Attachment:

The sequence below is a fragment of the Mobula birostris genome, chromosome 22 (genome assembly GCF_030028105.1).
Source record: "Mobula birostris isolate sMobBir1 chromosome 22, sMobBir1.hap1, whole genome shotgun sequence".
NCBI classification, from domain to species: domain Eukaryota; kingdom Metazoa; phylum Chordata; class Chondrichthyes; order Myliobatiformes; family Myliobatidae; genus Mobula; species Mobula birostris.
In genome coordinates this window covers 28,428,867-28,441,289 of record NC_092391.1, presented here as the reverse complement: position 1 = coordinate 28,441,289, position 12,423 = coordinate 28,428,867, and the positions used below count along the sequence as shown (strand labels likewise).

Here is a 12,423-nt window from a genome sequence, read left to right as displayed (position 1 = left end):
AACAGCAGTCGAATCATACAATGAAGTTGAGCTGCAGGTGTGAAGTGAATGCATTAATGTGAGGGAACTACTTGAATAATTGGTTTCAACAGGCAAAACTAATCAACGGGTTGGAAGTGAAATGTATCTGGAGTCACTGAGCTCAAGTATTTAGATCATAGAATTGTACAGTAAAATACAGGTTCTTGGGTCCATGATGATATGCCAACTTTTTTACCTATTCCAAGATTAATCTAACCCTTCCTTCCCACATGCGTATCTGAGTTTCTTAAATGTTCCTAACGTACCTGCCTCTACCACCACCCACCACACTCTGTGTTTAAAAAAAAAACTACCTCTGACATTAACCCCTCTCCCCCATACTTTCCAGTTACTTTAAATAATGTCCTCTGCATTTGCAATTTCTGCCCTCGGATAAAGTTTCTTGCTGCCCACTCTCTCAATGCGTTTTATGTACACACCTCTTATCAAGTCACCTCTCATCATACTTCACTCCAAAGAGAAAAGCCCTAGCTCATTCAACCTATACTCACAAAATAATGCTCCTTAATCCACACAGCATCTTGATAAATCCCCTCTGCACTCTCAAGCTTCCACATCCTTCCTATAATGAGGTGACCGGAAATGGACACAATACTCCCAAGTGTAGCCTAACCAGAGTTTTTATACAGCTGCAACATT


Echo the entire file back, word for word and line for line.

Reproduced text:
The sequence below is a fragment of the Mobula birostris genome, chromosome 22 (genome assembly GCF_030028105.1).
Source record: "Mobula birostris isolate sMobBir1 chromosome 22, sMobBir1.hap1, whole genome shotgun sequence".
NCBI classification, from domain to species: domain Eukaryota; kingdom Metazoa; phylum Chordata; class Chondrichthyes; order Myliobatiformes; family Myliobatidae; genus Mobula; species Mobula birostris.
In genome coordinates this window covers 28,428,867-28,441,289 of record NC_092391.1, presented here as the reverse complement: position 1 = coordinate 28,441,289, position 12,423 = coordinate 28,428,867, and the positions used below count along the sequence as shown (strand labels likewise).

Here is a 12,423-nt window from a genome sequence, read left to right as displayed (position 1 = left end):
AACAGCAGTCGAATCATACAATGAAGTTGAGCTGCAGGTGTGAAGTGAATGCATTAATGTGAGGGAACTACTTGAATAATTGGTTTCAACAGGCAAAACTAATCAACGGGTTGGAAGTGAAATGTATCTGGAGTCACTGAGCTCAAGTATTTAGATCATAGAATTGTACAGTAAAATACAGGTTCTTGGGTCCATGATGATATGCCAACTTTTTTACCTATTCCAAGATTAATCTAACCCTTCCTTCCCACATGCGTATCTGAGTTTCTTAAATGTTCCTAACGTACCTGCCTCTACCACCACCCACCACACTCTGTGTTTAAAAAAAAAACTACCTCTGACATTAACCCCTCTCCCCCATACTTTCCAGTTACTTTAAATAATGTCCTCTGCATTTGCAATTTCTGCCCTCGGATAAAGTTTCTTGCTGCCCACTCTCTCAATGCGTTTTATGTACACACCTCTTATCAAGTCACCTCTCATCATACTTCACTCCAAAGAGAAAAGCCCTAGCTCATTCAACCTATACTCACAAAATAATGCTCCTTAATCCACACAGCATCTTGATAAATCCCCTCTGCACTCTCAAGCTTCCACATCCTTCCTATAATGAGGTGACCGGAAATGGACACAATACTCCCAAGTGTAGCCTAACCAGAGTTTTTATACAGCTGCAACATT